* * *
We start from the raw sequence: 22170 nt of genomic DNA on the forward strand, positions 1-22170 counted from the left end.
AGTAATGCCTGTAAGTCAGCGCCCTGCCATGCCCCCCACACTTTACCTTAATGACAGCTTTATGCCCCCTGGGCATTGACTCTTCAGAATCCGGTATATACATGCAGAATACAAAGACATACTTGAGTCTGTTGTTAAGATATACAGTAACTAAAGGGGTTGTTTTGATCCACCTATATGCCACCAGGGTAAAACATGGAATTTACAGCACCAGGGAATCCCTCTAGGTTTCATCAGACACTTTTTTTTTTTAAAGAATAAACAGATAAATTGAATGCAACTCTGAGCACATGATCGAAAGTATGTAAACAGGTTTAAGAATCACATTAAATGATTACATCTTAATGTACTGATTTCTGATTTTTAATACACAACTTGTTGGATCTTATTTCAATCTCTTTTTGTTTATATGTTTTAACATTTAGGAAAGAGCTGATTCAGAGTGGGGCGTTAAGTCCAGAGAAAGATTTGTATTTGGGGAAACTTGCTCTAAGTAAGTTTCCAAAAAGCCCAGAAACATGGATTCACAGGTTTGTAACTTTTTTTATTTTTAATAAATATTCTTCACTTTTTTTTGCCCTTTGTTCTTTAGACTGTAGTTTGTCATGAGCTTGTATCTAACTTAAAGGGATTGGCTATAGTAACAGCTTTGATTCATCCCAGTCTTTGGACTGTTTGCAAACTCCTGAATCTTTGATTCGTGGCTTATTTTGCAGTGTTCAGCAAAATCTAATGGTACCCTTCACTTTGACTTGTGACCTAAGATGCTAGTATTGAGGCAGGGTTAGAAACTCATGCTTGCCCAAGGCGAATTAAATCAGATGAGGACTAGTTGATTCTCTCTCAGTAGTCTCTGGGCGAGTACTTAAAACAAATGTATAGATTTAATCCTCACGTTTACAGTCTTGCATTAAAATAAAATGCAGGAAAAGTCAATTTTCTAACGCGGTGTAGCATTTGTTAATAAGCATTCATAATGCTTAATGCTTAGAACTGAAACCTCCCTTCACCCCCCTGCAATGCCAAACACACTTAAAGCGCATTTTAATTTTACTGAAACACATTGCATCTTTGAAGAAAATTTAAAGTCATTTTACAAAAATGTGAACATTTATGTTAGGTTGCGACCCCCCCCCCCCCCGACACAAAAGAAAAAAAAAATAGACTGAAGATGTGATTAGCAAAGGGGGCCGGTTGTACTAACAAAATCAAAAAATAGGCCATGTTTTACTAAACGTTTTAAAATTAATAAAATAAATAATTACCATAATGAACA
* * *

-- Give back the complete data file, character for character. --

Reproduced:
We start from the raw sequence: 22170 nt of genomic DNA on the forward strand, positions 1-22170 counted from the left end.
AGTAATGCCTGTAAGTCAGCGCCCTGCCATGCCCCCCACACTTTACCTTAATGACAGCTTTATGCCCCCTGGGCATTGACTCTTCAGAATCCGGTATATACATGCAGAATACAAAGACATACTTGAGTCTGTTGTTAAGATATACAGTAACTAAAGGGGTTGTTTTGATCCACCTATATGCCACCAGGGTAAAACATGGAATTTACAGCACCAGGGAATCCCTCTAGGTTTCATCAGACACTTTTTTTTTTTAAAGAATAAACAGATAAATTGAATGCAACTCTGAGCACATGATCGAAAGTATGTAAACAGGTTTAAGAATCACATTAAATGATTACATCTTAATGTACTGATTTCTGATTTTTAATACACAACTTGTTGGATCTTATTTCAATCTCTTTTTGTTTATATGTTTTAACATTTAGGAAAGAGCTGATTCAGAGTGGGGCGTTAAGTCCAGAGAAAGATTTGTATTTGGGGAAACTTGCTCTAAGTAAGTTTCCAAAAAGCCCAGAAACATGGATTCACAGGTTTGTAACTTTTTTTATTTTTAATAAATATTCTTCACTTTTTTTTGCCCTTTGTTCTTTAGACTGTAGTTTGTCATGAGCTTGTATCTAACTTAAAGGGATTGGCTATAGTAACAGCTTTGATTCATCCCAGTCTTTGGACTGTTTGCAAACTCCTGAATCTTTGATTCGTGGCTTATTTTGCAGTGTTCAGCAAAATCTAATGGTACCCTTCACTTTGACTTGTGACCTAAGATGCTAGTATTGAGGCAGGGTTAGAAACTCATGCTTGCCCAAGGCGAATTAAATCAGATGAGGACTAGTTGATTCTCTCTCAGTAGTCTCTGGGCGAGTACTTAAAACAAATGTATAGATTTAATCCTCACGTTTACAGTCTTGCATTAAAATAAAATGCAGGAAAAGTCAATTTTCTAACGCGGTGTAGCATTTGTTAATAAGCATTCATAATGCTTAATGCTTAGAACTGAAACCTCCCTTCACCCCCCTGCAATGCCAAACACACTTAAAGCGCATTTTAATTTTACTGAAACACATTGCATCTTTGAAGAAAATTTAAAGTCATTTTACAAAAATGTGAACATTTATGTTAGGTTGCGACCCCCCCCCCCCCCGACACAAAAGAAAAAAAAAATAGACTGAAGATGTGATTAGCAAAGGGGGCCGGTTGTACTAACAAAATCAAAAAATAGGCCATGTTTTACTAAACGTTTTAAAATTAATAAAATAAATAATTACCATAATGAACA